The details of early Methodism at Oak Hill, down to 1860, are very indistinct. Many of the people who could tell us of these days lie in the little, sunken graveyard just beside the school house church. (8) So very little is known about Oak Hill religiously during the first half of the nineteenth century. It is known, however, that the revival of 1819, that so influenced Buckville, reached the settlers living at Oak Hill, and a class was organized there in 1820, just one year after a class was organized at Chemung (Buckville). This first Methodist class in the old log school house, which at the time stood at the site of the frame school house which followed it. Mr. Gideon Griswold was probably the first class leader of this class. And from what we know of the religious character of the people at Oak Hill since 1860, we have every reason to believe that many an old time Methodist meeting, with the power of the Lord bursting forth in song, and prayer, and shouts and amens. Sometime before 1850, this log school house was pulled down and a frame building erected in its place. This building was later moved and the present frame school house built. All three school houses have stood on the same spot. This first frame school house (the second school building) that so often beheld the glory of the Lord at Oak Hill, still stands on a nearby farm, where it was moved to be used as an out building. On this first frame building some of the early Methodist ablest circuit preachers have preached. There are some living today who remember Rev. Dutcher and Billy McKinster, who seldom used a Reverend before his name. Billy McKinster was one of the last century’s flaming heralds, the horse back circuit rider. Oak Hill was fortunate enough to be on his big circuit.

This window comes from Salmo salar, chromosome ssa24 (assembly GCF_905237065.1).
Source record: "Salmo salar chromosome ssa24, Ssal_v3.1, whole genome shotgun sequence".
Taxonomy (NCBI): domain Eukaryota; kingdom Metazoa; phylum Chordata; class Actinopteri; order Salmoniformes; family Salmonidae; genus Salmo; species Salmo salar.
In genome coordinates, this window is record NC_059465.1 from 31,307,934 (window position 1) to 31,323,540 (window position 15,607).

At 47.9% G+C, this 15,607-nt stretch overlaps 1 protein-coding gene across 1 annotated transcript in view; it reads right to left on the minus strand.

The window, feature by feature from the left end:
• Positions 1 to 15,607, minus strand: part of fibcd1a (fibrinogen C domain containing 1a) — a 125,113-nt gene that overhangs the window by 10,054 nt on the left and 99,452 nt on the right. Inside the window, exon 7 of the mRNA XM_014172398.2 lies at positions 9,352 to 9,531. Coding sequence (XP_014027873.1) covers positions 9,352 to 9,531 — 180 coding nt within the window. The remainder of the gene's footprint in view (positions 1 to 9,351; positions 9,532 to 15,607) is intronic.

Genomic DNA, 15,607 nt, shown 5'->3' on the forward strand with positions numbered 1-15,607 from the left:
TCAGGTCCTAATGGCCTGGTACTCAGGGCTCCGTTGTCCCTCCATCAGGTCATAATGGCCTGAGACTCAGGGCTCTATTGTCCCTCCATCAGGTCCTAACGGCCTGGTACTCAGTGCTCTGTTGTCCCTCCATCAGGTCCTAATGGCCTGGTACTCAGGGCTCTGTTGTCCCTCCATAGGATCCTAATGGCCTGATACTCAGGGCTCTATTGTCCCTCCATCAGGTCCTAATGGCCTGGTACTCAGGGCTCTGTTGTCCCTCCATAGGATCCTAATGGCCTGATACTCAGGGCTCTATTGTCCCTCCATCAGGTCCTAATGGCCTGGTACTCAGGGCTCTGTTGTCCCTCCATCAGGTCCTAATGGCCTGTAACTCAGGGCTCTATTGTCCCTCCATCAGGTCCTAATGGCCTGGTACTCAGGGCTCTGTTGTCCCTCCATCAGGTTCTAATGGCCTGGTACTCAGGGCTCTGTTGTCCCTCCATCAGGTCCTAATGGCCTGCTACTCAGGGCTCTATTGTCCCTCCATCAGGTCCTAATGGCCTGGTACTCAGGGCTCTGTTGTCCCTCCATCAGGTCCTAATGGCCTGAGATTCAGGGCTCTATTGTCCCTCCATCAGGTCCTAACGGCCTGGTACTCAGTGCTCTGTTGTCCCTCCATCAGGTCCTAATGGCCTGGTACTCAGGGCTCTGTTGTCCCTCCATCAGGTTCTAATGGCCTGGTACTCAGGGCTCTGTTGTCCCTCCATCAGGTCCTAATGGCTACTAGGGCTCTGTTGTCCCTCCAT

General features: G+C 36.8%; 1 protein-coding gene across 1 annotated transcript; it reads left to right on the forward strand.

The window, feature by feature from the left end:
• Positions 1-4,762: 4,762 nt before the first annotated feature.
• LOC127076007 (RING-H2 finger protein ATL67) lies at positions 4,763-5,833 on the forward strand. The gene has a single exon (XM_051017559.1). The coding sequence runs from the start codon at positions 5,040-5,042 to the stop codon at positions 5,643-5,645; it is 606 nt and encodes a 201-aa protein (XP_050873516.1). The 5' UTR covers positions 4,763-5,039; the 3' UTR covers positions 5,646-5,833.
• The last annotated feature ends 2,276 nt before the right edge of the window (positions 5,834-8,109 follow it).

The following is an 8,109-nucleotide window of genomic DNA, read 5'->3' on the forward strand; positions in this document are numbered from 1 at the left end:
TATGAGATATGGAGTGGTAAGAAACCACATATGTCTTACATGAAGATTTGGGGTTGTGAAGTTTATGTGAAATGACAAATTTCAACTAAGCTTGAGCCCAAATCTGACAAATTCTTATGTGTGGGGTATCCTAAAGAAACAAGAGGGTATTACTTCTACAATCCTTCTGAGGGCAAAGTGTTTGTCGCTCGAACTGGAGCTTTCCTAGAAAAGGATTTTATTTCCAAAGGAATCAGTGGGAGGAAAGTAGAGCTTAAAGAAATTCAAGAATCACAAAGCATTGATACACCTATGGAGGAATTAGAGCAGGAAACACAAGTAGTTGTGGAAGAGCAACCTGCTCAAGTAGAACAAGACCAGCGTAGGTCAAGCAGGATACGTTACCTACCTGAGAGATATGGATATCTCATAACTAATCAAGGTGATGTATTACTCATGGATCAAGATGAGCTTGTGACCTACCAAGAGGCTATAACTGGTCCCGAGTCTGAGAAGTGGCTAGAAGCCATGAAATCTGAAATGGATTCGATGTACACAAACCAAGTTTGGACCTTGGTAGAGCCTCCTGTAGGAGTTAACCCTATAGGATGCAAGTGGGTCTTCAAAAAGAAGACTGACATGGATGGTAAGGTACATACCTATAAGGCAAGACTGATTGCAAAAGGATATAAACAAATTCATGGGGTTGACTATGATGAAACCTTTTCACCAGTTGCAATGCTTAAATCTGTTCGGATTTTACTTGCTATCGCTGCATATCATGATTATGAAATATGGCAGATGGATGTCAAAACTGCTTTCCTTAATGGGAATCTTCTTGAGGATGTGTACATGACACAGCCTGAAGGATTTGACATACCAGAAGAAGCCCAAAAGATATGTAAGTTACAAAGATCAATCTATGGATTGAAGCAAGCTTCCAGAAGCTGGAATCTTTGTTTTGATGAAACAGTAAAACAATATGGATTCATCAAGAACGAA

Israel Griswold, Jacob V. Scott, Timothy Doolittle and John Doolittle are just a few of the many names associated with the early history of Methodism at Oak Hill. In 1860, John Doolittle and Jacob V. Scott, father of Mrs. Thomas Shelford, were led to pray for a revival. And they began to hold special meetings in the woods a short distance from the school house. After much prayer, the power of the Lord came down and one man, named William Harrington, was converted. This was the beginning of the greatest revival Oak Hill had ever seen. Under the influence of this revival, Jacob V. Scott, one of Oak Hill’s ablest class leaders, was led to start meetings at Rose Valley. This venture proved successful and Rose Valley later became a regular point on the Circuit, but was finally transferred to the Wellsburg charge, which has in late years, let the point go down, so that services if held in the school house at all, are held very irregularly. We had class leaders in those days who were as capable as the pastor. That revival of 1860 was the beginning of a great new day at Oak Hill religiously, and that day did not begin to wane until about 1895. In those days, very little of a special nature was needed to start a revival. And never was the modern musical equipment of today’s revivals even approached. It has been only in the past few years that Oak Hill has had an organ. And it is said since the organ came into the school house the singing is of a poorer quality. But the old school singers have nearly all passed on to joint the Eternal Chorus, and something had to be done, so the organ came. Oak Hill had singing school once ever week, and even the children were taught to sing by note and to get the pitch from a tuning fork. There are a few good singers left on Oak Hill today who learned to sing in that school. An organ would have spoiled the melody of those old school house song services that shook the hill top. But today we do not have time to learn how to sing, so we must have an organ.